An analysis of British based celebrity chefs published in Scientific & Academic Publishing (SAP), an Open-Access publisher of journals, revealed that most British celebrity chefs’ recipes contained excessive amounts of fat, saturated fatty acids, sugars and salt.
“The majority of recipes analysed had unhealthy nutritional compositions in accordance with national healthy eating benchmark recommendations, and therefore Celebrity Chefs could potentially be a hidden contributory factor to current public health nutrition issues, through exacerbating Britain’s already unbalanced dietary intake.”
The researchers covered a wide range of meal types from 26 dominant British based Celebrity Chefs who were randomly sampled from literature and web sources.
Recipes were blindly analysed through dietary analysis software by three trained dietetic researchers, and then the nutritional value of each recipe was compared against national healthy eating benchmark guidelines using a healthy eating index.
The report points out that 79% of test subjects acknowledged watching Celebrity Chef television programs frequently, and 74% acknowledged owning Celebrity Chef cookery books and/or accessing websites. Moreover, 60% reported using recipes from these sources frequently.
The report adds that consumers respect and are widely accepting of information regarding nutrition and healthy eating messages from Celebrity Chefs.
Researchers claim 75% of a general population cohort believe Celebrity Chefs promote healthy eating and that their recipes are healthy.
“Not only does this highlight the potential influence Celebrity Chefs have on consumers food choices and subsequent nutritional intake of the respective population, but also the capability to influence nutrition related public health issues; such as obesity and associated cardiometabolic risk factors linked with the pathophysiology of cardiovascular diseases and type 2 diabetes.”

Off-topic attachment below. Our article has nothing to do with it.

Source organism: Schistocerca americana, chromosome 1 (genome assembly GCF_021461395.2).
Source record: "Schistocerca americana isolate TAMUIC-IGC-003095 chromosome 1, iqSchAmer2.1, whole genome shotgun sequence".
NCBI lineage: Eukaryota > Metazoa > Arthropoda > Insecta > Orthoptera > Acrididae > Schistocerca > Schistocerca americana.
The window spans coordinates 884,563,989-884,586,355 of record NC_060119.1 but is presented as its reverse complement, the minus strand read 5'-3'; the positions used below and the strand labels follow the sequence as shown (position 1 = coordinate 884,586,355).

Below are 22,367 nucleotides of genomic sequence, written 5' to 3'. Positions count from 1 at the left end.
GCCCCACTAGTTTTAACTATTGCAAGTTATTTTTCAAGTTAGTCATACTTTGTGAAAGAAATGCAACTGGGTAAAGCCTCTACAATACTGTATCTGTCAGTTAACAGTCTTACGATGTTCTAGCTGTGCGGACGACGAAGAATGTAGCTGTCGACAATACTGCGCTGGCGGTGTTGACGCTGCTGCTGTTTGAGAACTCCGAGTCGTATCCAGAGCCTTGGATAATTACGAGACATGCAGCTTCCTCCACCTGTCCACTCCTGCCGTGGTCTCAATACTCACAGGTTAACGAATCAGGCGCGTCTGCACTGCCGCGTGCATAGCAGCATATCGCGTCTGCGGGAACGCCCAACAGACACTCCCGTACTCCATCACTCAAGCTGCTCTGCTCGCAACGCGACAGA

The report warns that most Celebrity Chefs are not trained or qualified in dietetics or nutrition, nor do they recruit qualified nutritional professionals.
Additionally, there are no regulations on what Celebrity Chefs can present in regards to nutrition. “Similar attitudes are seen with food and beverage advertising on television, with aggressive promotion of sales material without giving consumers informed choice.”
The report concludes that celebrity chefs may promote healthy policies, and thus, have even attained the public’s trust and confidence in regard to adhering to healthy eating behaviors; but their recipes portray an entirely different story.
In fact, the report suggests the nutritional composition of celebrity chefs’ recipes is comparable to the nutritional composition of fast food outlets and ready-made meals, implicated as contributing factors for Britain’s obesity epidemic.
The researchers believe celebrity chefs should work with qualified and registered dietetic and nutritional professionals to improve the nutritional quality of their recipes and promote healthier eating habits. By following their suggestions, they believe celebrity chefs could easily reverse their current negative impact.
Good luck with that because it’s never going to happen. A savorless low-fat Mediterranean diet may be healthy, but a hard sell compared to tantalizing recipes high in fat, sugars and salt.